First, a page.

Covid in children mostly mild, but good to be prepared: WHO's Soumya Swaminathan
- The effect of the coronavirus disease among children had been mostly mild and the severity much less than that in the adult population, said World Health Organization (WHO) chief scientist Dr Soumya Swaminthan, even as she stressed the importance of having a well-developed paediatric infrastructure.
Citing sero surveys done by other countries, the top doctor said in an interview children can get infected and transmit the infection, but it would still be very mild in most cases. “There is a small percentage that gets sick and get inflammatory complications and few will die, but much much less than the adult population,” she added.
“But it is good to prepare,” she said, adding hospitals should remain prepared for paediatric admissions and with paediatric intensive care units, whose utility would serve the health system in many ways for other illnesses children have. “We should not panic about thousands of children crowding into ICUs," she said.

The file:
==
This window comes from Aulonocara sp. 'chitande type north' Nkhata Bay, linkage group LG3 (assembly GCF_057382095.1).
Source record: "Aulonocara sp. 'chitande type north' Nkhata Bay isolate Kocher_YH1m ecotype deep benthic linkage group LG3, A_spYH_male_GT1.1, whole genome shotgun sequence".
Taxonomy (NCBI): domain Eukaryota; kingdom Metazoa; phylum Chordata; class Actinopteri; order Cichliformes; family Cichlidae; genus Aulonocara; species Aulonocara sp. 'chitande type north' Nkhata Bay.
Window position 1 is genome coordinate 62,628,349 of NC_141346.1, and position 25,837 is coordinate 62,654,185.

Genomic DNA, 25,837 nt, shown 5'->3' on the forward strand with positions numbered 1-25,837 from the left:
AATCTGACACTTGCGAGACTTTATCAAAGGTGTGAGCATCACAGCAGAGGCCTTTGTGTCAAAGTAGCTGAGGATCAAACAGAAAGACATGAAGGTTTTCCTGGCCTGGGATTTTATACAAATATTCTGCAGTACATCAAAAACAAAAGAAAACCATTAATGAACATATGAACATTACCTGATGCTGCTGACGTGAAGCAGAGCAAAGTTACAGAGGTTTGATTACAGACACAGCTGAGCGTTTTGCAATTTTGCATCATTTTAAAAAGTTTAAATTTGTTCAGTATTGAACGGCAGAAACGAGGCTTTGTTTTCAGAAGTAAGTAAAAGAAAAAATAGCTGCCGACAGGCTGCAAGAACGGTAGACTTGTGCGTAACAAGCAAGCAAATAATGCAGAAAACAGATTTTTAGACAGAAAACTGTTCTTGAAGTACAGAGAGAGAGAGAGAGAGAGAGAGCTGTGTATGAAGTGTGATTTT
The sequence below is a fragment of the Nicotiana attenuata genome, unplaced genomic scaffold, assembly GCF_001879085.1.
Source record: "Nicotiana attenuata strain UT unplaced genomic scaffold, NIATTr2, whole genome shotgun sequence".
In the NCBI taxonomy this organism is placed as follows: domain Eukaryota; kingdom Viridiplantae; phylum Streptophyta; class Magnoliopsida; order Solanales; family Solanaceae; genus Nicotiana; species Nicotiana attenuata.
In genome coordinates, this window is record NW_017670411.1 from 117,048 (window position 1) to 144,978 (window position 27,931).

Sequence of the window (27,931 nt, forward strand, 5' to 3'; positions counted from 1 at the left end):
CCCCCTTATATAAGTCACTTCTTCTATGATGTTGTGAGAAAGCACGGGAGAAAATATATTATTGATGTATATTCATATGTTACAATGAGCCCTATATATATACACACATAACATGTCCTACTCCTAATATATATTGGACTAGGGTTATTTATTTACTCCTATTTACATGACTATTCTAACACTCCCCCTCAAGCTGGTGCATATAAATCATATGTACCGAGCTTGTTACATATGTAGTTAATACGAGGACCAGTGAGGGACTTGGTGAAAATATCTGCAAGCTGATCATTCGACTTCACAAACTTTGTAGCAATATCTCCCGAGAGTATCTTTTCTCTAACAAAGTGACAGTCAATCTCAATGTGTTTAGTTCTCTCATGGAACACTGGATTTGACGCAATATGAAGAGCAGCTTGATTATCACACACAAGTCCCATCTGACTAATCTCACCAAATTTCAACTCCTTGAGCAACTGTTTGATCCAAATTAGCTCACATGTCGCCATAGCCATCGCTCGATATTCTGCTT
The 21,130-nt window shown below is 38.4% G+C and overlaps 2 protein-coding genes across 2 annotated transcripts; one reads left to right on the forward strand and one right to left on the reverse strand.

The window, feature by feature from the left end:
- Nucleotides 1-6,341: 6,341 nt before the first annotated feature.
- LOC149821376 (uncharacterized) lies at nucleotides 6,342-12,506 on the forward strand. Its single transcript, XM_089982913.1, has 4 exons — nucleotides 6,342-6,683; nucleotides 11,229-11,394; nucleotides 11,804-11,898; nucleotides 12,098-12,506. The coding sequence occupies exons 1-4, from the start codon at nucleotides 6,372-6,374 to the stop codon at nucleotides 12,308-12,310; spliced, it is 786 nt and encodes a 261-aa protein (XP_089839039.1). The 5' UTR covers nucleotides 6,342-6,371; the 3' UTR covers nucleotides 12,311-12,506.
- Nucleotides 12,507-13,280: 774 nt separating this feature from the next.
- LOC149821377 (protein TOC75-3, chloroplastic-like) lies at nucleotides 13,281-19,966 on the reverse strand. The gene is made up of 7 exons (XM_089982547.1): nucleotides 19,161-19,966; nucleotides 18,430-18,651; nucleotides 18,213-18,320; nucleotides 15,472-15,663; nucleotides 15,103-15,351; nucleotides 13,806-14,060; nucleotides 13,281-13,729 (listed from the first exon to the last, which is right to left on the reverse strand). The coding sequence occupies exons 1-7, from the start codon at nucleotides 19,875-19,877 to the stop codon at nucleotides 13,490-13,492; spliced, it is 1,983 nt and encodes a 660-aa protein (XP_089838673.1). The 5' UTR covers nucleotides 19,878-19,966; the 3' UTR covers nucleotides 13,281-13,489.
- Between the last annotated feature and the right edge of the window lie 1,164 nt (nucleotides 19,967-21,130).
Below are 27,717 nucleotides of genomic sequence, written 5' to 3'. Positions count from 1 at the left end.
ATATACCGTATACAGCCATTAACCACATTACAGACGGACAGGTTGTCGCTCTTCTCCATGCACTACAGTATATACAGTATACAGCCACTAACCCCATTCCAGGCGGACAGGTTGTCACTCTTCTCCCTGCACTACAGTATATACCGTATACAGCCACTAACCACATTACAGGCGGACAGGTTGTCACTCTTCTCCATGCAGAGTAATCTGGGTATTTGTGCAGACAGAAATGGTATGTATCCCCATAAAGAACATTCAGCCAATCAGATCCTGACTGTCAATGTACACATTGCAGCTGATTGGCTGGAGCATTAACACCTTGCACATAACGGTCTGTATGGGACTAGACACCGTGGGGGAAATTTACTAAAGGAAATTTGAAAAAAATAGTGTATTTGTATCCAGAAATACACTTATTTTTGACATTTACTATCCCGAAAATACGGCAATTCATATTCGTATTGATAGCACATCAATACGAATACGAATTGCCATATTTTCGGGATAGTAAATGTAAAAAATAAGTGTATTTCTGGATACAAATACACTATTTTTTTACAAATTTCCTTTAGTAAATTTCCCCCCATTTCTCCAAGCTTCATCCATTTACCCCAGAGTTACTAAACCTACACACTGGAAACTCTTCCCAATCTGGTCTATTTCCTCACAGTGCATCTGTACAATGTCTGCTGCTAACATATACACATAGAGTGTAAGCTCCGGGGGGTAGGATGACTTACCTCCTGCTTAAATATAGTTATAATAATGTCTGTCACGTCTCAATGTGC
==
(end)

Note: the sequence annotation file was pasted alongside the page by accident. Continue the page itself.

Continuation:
‘Remdesivir has marginal benefits, expensive’
Speaking about antiviral drug Remdesivir that has been widely used to treat coronavirus (Covid-19), the WHO chief scientist said it had “marginal benefits” for infected patients who were not sick enough to be on ventilator and it did not reduce mortality rates.
She said a solidarity trial showed Remdesivir did not reduce mortality, but may have a marginal benefit in a subgroup of patients who were ill enough to need oxygen but not as severe to be on ventilation.
Dr Swaminathan also said the drug did not work very well for either moderately or severely ill patients, besides being very expensive. “Drugs like Dexamethasone and Oxygen are the two essential ones that save lives,” the top doctor said.
A solidarity trial conducted last year by the public health body had found that Remdesivir, Hydroxychloroquine, Lopinavir/Ritonavir and Interferon had little or no effect in helping Covid-19 patients combat the infection. Final results of this trial are expected to come out towards the end of August.
At the height of the second wave earlier this year, India had witnessed a shortage of Remdesivir as families of those infected lined up for hours to buy vials of the drug. India stopped importing Remdesivir in early April to help deal with domestic shortage.
The drug was originally developed to treat Hepatitis C and was also tested as a possible treatment for Ebola. On November 20, 2020, WHO asked countries to stop recommending it, insisting that the drug offered “small and uncertain benefits” outweighed by the “possibility of important harms”.